Contemporary advances in the new sciences of geology, archaeology, and prehistoric research helped encourage debate about the existence of fossil humans. Charles Lyell, mentioned above, demonstrated the great age of the earth in the 1830s, thus breaking with the Christian worldview according to which people in the eighteenth century still regarded the earth as only 6000 years old. After his visit to the Neander Valley, Lyell classified the Feldhof Grotto man as belonging to the Middle Pleistocene Age (730,000 to 127,000 years bp). The foundations of Pleistocene chronology, the division of the last ice age into different periods, was only fixed through the work of the geographers Albrecht Penck and Eduard Brückner in about 1909, but interest in a more precise dating of the layering sequence was already present before the turn of the century. Animal fossils were already known, but it was only after the mid-nineteenth century that tools were discovered for the first time: flint implements from Abbeville and Moulon-Quignon in France. Jacques Boucher de Perthes brought these into conjunction with the geological succession of layers (stratigraphy)— a scientific first.
The French Edouard Lartet was another pioneer in researching archaeological finds. On the basis of pre-existing divisions of the Stone Age (made by the English archaeologist Sir John Lubbock) into Paleolithic (Old Stone Age) and Neolithic (New Stone Age), Lartet subdivided the Paleolithic (2.4 million-730,000 bp) into several periods, named after their predominant animal finds, such as the Cave Bear Period. After further tools had been discovered, telling more about their supposed human users than about the animals they killed, Gabriel de Mortillet did not hesitate long before he separated the periods according to the tools and the techniques by which they were made. So it came about that the tools from the Neanderthal find in Spy, Belgium, were immediately classified according to Mortillet's system and ascribed to the Mousterian Period (200,00040,000 bp). Thus the foundations of a Stone Age chronology developed as well as the geological division of the earth into different ages.
Although geological and archaeological classification systems became more complex than they had originally been thanks to further discoveries, these early findings contributed substantially to the birth of modern paleoanthropology, the study of fossil humans. The discovery of the Neanderthal in 1856 was thus the starting point for a whole branch of science, whose modern practitioners still study the origins of our primitive ancestors, the hominids. The Neanderthal (Figure 1) and his contemporaries, who first came to light with the discoveries in Belgium and Gibraltar (Figure 2), as well as the arguments over Darwinian evolution theory, gave the mid-nineteenth century the impulse to understand human prehistory, both culturally and scientifically, in a new way. The history of the Neanderthal's discovery shows how important the historical and cultural environment of a discovery is, especially when the issue at hand is the interpretation of fossil humans. Time and circumstances must indeed "be ripe" for fossil finds of our past.
While the Neanderthals were taking the world's breath away, other human fossils came to light that should be mentioned. Just before the find at Spy came the famous discovery in 1868 of at least five anatomically modern humans, called Cro-Magnon after the find's site, a cliff overhang in the Dordogne region of France. Railroad workers looking for fill discovered the fossil fragments interspersed with animal bones and Aurignacian tools. The bones, about 30,000 years old, made the Neanderthals seem primitive and apelike by comparison.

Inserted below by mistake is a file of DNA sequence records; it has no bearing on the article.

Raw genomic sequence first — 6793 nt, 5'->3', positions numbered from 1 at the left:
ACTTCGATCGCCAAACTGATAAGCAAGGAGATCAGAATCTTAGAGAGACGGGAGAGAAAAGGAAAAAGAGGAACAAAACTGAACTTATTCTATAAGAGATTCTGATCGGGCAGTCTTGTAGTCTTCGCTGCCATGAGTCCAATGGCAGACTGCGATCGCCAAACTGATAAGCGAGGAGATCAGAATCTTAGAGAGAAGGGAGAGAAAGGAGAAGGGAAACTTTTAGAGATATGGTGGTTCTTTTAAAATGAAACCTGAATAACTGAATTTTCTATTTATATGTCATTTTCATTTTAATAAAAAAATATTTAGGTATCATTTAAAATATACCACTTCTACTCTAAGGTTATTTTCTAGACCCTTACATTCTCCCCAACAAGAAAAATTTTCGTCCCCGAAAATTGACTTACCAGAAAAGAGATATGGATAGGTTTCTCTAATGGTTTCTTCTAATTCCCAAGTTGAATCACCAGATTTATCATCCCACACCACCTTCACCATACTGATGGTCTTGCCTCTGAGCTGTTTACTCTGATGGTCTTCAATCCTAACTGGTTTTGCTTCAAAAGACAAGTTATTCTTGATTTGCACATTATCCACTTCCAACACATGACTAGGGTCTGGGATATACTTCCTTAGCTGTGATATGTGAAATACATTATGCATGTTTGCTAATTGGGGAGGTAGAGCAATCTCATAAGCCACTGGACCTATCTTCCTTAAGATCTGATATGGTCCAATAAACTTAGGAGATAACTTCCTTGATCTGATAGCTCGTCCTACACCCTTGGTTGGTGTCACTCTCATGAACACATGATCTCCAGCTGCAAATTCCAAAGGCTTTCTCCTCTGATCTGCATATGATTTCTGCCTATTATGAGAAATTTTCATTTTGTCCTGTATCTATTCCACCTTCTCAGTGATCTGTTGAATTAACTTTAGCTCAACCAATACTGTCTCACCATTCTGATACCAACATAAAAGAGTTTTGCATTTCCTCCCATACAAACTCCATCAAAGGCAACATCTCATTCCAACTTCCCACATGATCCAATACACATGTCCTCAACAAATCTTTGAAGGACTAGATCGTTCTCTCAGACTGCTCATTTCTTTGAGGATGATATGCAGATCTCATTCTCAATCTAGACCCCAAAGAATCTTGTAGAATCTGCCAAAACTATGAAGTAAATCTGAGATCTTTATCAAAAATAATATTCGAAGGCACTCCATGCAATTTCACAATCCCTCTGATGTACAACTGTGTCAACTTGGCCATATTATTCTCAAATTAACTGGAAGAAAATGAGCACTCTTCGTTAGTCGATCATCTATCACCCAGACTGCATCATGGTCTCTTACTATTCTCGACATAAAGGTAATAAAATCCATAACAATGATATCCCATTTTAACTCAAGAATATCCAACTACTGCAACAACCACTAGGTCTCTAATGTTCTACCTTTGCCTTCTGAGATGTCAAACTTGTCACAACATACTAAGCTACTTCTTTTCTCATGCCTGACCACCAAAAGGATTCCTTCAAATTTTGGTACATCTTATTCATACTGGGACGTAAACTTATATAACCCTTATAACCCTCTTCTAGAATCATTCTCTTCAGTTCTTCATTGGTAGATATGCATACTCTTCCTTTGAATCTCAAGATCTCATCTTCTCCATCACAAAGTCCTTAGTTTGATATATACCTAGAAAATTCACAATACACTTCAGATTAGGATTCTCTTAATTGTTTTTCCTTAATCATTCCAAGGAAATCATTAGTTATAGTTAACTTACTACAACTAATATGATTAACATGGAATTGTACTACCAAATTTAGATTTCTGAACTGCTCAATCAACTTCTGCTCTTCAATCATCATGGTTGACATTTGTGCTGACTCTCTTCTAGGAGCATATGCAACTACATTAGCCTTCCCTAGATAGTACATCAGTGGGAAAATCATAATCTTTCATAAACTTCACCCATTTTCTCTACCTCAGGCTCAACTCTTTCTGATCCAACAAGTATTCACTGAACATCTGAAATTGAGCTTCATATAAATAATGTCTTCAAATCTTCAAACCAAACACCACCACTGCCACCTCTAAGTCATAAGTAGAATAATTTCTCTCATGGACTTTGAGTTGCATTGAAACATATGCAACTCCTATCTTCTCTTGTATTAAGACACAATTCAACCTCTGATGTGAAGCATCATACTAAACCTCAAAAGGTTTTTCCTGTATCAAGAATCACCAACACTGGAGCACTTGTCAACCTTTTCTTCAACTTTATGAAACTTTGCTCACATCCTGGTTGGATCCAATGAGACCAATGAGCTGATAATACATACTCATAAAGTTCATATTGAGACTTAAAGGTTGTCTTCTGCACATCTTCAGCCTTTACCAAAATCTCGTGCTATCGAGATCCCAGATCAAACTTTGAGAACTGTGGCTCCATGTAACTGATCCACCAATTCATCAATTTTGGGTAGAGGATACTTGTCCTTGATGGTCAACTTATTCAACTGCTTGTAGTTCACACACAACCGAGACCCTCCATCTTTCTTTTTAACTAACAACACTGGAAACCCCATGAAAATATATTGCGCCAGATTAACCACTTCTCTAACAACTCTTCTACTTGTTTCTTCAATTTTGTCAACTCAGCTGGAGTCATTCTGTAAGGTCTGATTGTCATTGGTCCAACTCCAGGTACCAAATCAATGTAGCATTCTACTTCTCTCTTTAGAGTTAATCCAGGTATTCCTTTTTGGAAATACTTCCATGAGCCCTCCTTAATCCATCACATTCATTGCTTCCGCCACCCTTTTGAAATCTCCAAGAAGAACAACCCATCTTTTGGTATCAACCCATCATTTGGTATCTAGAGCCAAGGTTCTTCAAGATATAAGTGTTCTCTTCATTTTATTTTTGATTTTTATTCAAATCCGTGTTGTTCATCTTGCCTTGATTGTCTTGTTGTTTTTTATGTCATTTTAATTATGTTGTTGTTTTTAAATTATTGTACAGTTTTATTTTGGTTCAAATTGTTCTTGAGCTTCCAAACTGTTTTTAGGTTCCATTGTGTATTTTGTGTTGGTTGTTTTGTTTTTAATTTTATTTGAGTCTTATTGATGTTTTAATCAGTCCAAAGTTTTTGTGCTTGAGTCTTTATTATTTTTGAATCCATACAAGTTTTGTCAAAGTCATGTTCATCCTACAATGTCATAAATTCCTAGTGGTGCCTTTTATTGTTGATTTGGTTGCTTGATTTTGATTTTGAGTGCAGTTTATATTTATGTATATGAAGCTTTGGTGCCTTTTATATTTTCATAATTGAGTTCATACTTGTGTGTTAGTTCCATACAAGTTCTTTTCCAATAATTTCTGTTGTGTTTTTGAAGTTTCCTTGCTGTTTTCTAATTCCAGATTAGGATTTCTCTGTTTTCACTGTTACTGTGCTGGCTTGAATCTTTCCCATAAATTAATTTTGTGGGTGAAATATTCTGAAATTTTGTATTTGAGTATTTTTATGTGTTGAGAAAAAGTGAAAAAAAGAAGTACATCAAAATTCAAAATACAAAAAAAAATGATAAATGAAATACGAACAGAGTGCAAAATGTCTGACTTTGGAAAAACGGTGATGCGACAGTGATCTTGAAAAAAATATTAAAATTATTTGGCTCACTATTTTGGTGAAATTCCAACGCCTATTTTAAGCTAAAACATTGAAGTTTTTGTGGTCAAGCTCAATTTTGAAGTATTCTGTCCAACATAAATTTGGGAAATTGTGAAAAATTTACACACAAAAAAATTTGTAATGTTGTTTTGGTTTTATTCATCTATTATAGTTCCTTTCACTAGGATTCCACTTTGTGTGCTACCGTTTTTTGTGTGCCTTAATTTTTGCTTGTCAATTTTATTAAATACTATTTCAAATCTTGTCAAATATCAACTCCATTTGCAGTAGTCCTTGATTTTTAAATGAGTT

The Neanderthals suffered another "reverse" thanks to a surprising discovery outside of Europe. The young Dutch physician Eugène Dubois was deeply influenced by Haeckel's theory, propounded in 1863, that a missing link between modern humans and anthropoid apes would probably be discovered in Asia. With the goal of discovering remains of this missing link, Dubois arranged to be sent to Sumatra in 1877 as a military surgeon. Obsessed with Haeckel's idea, he began to dig at a location in Java that, by contemporary views, seemed to be totally lacking in prospects. He dug in a region where not even the slightest trace of primitive humans had been discovered within thousands of kilometers. Astonishingly, he hit the right place, down to the centimeter. On the bank of the Solo River near Trinil, between 1890 and 1892, he found part of a skull cap, a femur, a jawbone fragment, and individual teeth, which he classified as belonging to a new species, the Pithecanthropus erectus— the upright-walking ape-man. At first, these finds seemed to solve a puzzle about humankind's geographical point of origin, since besides coming from a new site, outside of Europe, the age of the find was unusual. Thus Pithecanthropus replaced the Neanderthal as the oldest ancestor of our species. The controversy that broke out after Dubois' return to Europe and presentation of his finds around the turn of the century show plainly how little agreement there was over the morphological and systematic classification of the finds. Criticism also sprang up regarding the point of origin of the supposedly oldest human remains. At first, certain circles did not want there to be a cradle of humanity at all. But now it had been displaced from Europe to Asia with the Java find, or more specifically to the Dutch East Indies—a circumstance that certain gentlemen of the United Kingdom could not take lying down. So it is not surprising, with the gift of hindsight, that an out and out fake should at first have been accepted as genuine and have fascinated contemporaries. This was a filed-down orangutan jawbone, grouped with modern human skull fragments, and "found" in 1912 in a gravel pit near Piltdown, England. "Piltdown Man" fitted perfectly into the worldview of the time, which demanded a territorial origination point for the human species somewhere in the region of the white "races." The Neanderthals with their boorish characteristics and massive bones simply could not be a direct human ancestor, even though they were apparently both more recent and more primitive than Piltdown Man. The Piltdown hoax was only revealed in the 1950s, thanks to the development of new dating methods. Exposure of the fraud came too late to rehabilitate the Neanderthals, though, who had now been labeled as "primitive." Even when it was hard to prove these characteristics, they appeared to be confirmed in chilling fashion by further Neanderthal finds in Krapina, Croatia. From 1899 on, Krapina (about 80 kilometers from Zagreb) yielded up a total of 876 fossil fragments, parts of skulls and skeletons of infants, children, and adults (Figure 12c). Based on the discovery level, the bones were between 90,000 and 130,000 years old. In his publication "The Ice-age Man from Krapina," the paleontologist Dragutin Gorjanivoc -Kramberger pointed to the fragmentary state of the bones as evidence of cannibalism. Was the Neanderthal a cannibal? A wild, wandering beast, armed with stone weapons; in the final analysis an eater of carrion?